Have you ever provided written instructions or issued policies that seemed clear enough in your mind, but people were not responding as if they understood you?

You're not alone!

My sister once had a classmate who regularly brushed her teeth with a powdered bleach cleanser that was intended for surfaces like porcelain and ceramic—e.g., bathtubs and sinks—not tooth enamel. Possibly to get attention, the teenaged girl loved flashing her bright smile while bragging about her high-powered, homemade toothpaste.

The girl’s peers, including my sister, were not impressed. They warned her about ruining those pearly whites and poisoning her body. She disregarded them and the manufacturer’s alert to drink gallons of water and seek emergency medical assistance if someone swallowed any bleach. Instead, the misguided teen argued that never brush your teeth with this product was nowhere on the label. (Hopefully, she came to her senses and is alive and well to this day.)

Drafting Instructions and Policies
For all the reasons that people subconsciously and inadvertently misinterpret instructions and policies, setting the right tone and choosing appropriate language are essential. 

Consider the following guidelines to achieve maximal understanding and compliance:

Do’s and Don’ts
Strive to highlight what people should do or what is possible. Grabbing only key words, readers often scan content and overlook the not and contractions like don’t, can’t, won’t, etc. As a result, they mentally process and/or do the opposite of what the notification or direction says.

Clear: Plant the seeds in beds that receive 6 to 8 hours of full sun.
Complicated: Do not plant the seeds in beds that receive less than 6 to 8 hours of full sun.
Clear: Bring your own snack.
Complicated: Do not forget to bring your own snack.

Use positive references to maintain an upbeat tone, offer encouragement, or convey confidence. Positively stated guidelines generally leave more favorable impressions and more readily garner compliance.

Positive: We grant a full refund for any merchandise returned within 30 days of purchase.
Negative: We allow no refunds for merchandise returned after 30 days.
Positive: Our senior living facility encourages visitors between 9:00 a.m. and 6:00 p.m.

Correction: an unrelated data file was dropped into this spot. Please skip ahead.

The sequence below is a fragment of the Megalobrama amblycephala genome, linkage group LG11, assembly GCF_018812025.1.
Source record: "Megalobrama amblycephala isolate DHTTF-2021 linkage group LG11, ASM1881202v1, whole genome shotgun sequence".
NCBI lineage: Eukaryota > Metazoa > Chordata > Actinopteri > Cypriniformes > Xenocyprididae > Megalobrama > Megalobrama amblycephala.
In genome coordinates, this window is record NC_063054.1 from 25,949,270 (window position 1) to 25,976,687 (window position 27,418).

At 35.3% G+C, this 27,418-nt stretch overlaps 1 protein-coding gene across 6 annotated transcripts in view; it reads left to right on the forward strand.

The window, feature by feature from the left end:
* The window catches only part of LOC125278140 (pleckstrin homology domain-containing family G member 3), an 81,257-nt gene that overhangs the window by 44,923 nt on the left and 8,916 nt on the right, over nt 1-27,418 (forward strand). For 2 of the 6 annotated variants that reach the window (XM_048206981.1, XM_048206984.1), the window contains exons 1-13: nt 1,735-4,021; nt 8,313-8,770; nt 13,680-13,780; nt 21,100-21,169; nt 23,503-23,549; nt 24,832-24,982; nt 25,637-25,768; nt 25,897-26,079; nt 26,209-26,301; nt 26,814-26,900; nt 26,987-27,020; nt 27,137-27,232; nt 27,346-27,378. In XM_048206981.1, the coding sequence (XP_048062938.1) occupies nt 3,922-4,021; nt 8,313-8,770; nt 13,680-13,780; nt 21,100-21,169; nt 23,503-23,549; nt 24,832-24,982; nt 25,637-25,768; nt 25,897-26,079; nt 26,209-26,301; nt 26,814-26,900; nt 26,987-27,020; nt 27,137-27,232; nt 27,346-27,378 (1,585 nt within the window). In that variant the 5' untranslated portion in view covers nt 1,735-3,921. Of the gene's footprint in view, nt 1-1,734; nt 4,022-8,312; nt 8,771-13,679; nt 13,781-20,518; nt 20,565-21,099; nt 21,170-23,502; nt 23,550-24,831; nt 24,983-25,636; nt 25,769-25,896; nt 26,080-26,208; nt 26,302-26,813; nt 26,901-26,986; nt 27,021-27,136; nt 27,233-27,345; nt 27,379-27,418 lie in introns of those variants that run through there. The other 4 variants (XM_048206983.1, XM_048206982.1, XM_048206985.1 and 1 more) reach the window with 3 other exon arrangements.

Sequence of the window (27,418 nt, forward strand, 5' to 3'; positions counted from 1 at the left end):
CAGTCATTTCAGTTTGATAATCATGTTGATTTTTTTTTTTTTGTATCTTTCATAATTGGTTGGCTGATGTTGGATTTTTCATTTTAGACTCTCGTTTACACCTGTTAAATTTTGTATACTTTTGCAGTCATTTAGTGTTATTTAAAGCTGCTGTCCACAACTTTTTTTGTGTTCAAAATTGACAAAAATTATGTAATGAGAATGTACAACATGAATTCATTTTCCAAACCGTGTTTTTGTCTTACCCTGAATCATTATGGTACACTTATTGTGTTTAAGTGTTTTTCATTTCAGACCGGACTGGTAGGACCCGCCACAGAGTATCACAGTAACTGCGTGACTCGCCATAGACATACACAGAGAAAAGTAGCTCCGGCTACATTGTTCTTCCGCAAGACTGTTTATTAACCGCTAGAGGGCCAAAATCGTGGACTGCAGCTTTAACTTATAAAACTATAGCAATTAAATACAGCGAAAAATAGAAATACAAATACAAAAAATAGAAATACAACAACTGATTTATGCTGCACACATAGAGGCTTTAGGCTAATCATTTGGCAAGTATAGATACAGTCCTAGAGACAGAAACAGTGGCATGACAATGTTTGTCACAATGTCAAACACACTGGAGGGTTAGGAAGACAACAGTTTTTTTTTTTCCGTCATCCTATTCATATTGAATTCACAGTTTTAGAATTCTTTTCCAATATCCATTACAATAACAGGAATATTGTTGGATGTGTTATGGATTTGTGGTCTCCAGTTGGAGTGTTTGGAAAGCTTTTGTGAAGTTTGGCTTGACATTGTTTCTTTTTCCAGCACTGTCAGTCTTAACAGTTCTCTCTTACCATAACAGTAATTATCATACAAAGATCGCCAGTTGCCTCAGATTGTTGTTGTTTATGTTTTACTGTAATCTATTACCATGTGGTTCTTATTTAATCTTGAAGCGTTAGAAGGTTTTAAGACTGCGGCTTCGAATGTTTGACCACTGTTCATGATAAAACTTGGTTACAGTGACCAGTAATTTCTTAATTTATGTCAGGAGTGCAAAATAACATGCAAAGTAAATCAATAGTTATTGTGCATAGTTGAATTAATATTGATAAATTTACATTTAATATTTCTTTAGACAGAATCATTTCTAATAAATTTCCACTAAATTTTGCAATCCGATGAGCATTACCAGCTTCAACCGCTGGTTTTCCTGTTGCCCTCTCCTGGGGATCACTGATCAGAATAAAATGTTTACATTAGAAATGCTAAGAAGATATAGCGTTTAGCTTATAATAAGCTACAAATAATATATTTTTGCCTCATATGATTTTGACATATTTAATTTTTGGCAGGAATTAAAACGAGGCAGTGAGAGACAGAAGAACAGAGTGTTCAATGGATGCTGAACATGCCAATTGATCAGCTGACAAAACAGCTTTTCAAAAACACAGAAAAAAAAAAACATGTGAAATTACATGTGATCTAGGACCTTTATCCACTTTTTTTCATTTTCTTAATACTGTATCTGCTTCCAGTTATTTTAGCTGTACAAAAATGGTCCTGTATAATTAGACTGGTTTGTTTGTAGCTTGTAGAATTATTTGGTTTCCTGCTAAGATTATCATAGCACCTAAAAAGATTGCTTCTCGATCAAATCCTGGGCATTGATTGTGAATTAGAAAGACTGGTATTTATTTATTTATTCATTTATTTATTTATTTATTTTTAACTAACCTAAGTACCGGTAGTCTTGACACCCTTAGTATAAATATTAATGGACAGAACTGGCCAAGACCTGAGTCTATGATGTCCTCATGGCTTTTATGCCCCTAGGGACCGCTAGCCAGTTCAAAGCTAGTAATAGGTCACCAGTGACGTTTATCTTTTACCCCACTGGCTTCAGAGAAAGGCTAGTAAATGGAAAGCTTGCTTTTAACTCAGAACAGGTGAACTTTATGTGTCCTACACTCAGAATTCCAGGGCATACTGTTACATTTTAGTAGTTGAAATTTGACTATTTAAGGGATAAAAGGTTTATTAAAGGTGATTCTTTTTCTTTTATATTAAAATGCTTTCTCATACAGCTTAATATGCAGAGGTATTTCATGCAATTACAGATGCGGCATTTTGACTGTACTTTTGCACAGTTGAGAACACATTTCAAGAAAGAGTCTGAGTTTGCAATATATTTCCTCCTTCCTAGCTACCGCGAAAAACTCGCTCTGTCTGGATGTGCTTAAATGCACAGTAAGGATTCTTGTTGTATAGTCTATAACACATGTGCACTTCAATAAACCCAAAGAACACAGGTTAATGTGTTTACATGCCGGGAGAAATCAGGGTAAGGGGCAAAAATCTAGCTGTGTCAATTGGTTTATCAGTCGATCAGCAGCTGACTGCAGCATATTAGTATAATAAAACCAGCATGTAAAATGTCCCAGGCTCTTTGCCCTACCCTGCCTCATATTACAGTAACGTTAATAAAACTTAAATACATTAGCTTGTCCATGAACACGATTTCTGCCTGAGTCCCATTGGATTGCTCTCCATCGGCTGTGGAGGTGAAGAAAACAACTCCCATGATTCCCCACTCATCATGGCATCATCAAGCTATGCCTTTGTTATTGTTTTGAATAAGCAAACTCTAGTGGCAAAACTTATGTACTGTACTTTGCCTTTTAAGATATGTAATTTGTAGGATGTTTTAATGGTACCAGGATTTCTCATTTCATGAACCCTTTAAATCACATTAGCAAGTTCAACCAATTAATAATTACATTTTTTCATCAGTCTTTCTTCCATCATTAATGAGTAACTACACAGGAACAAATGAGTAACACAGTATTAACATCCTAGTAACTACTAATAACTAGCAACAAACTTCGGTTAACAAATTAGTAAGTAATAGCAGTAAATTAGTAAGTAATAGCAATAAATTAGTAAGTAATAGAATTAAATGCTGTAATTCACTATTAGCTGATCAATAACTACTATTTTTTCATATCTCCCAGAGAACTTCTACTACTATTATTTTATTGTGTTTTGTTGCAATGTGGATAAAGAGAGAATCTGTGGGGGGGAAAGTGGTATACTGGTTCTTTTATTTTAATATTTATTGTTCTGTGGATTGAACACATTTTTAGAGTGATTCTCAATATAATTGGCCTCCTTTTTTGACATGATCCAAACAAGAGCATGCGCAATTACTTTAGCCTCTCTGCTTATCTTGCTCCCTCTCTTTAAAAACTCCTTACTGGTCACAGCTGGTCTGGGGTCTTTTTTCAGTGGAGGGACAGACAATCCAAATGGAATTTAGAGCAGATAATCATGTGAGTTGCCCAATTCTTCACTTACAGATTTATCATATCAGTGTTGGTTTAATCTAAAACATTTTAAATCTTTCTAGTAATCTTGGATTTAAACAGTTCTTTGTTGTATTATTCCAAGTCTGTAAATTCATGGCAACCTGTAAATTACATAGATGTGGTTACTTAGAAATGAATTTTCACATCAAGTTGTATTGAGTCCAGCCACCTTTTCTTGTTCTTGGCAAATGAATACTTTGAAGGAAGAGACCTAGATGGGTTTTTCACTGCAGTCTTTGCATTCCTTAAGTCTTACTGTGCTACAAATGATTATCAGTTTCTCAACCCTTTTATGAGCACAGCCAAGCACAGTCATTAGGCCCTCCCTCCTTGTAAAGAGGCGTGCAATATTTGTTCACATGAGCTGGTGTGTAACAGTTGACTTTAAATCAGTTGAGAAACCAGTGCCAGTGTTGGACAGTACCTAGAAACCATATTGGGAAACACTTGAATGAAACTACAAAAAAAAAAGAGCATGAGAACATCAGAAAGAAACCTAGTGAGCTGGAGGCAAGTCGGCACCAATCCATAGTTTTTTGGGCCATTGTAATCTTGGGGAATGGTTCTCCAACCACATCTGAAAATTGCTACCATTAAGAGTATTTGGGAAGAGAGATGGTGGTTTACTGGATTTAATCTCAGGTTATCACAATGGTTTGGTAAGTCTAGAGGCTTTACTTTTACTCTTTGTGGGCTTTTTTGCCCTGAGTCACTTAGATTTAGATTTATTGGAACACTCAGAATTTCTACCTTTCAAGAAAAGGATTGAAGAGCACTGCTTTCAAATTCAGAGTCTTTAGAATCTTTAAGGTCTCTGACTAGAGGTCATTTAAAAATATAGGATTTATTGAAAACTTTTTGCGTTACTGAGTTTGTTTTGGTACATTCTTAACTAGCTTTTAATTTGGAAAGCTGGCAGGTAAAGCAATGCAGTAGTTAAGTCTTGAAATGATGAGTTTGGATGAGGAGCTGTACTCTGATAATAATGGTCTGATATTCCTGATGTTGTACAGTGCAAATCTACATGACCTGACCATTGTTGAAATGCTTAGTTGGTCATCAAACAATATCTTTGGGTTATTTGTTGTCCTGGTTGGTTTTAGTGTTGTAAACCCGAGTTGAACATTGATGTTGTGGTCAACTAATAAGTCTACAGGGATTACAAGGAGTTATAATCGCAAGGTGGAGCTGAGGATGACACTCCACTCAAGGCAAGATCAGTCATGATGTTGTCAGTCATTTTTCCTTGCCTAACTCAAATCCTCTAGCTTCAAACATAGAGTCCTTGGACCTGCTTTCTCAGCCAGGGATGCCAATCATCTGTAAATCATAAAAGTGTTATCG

Negative: Our senior living facility discourages visitors before 9:00 a.m. and after 6:00 p.m.

Whys and Why-Nots
Explain why or why not if extra insights or details compel people to follow directions and/or appreciate the reason for the policy.

Policy: No Wading or Swimming in Lake
Why Not (this is compelling): Dangerous Alligators in Lake

Avoid wasting your readers’ time with information that’s irrelevant to them. Also, omit justifications that merely weaken the policy.

Policy: Term papers are due on Monday at noon.
Why (this is unnecessary): I need two weeks to read and grade all your papers before the end of the semester.

Demands and Requests
When appropriate, use please instead of must to set a cordial tone. People tend to react more favorably to a requirement that seems like a request.

Request (respectful and effective): Please submit your payment as follows.
Demand (unnecessarily forceful): You must submit your payment as follows.

Stick with must if a forceful statement is necessary or any hint of a request is inappropriate. Use simple language to minimize doubt.

Request (weak): Please wear gloves to bottle-feed the rescued kittens.
Demand (strong): You must wear gloves to bottle-feed the rescued kittens.
Request (weak): You should not bring food or drink in this room.
Demand (strong): Food and drink are forbidden in this room.

When possible, soften the blow with words like please and thank you.

Respectful: Sales of red-ticketed items are final. Thank you for buying our bargains!
Respectful: Please choose your treasures carefully. Sales are final for red-ticketed items.
Demanding: No Returns, No Refunds, No Exchanges on Sales of Red-Ticketed Items

Communicating with a broad audience can pose the greatest challenge of composing effective instructions and policies. One solution might be a unique version for each different segment. Another option is to lead with broad statements and supplement with details. The additional content could either serve those who have a greater aptitude for the subject matter or people who need more information to grasp the basics. Before publishing, consider sampling individuals or groups for input and adjust your message accordingly.

No matter what, never brush your teeth with household bleach!

My best to you,
Sallie W. Boyles, a.k.a. Write Lady

Thoughts or questions? Please contact Sallie Boyles, owner of Write Lady Inc., to exchange ideas about effective communications and gain from professional writing and editing services. Receive monthly tips and insights by subscribing at https://WriteLady.com.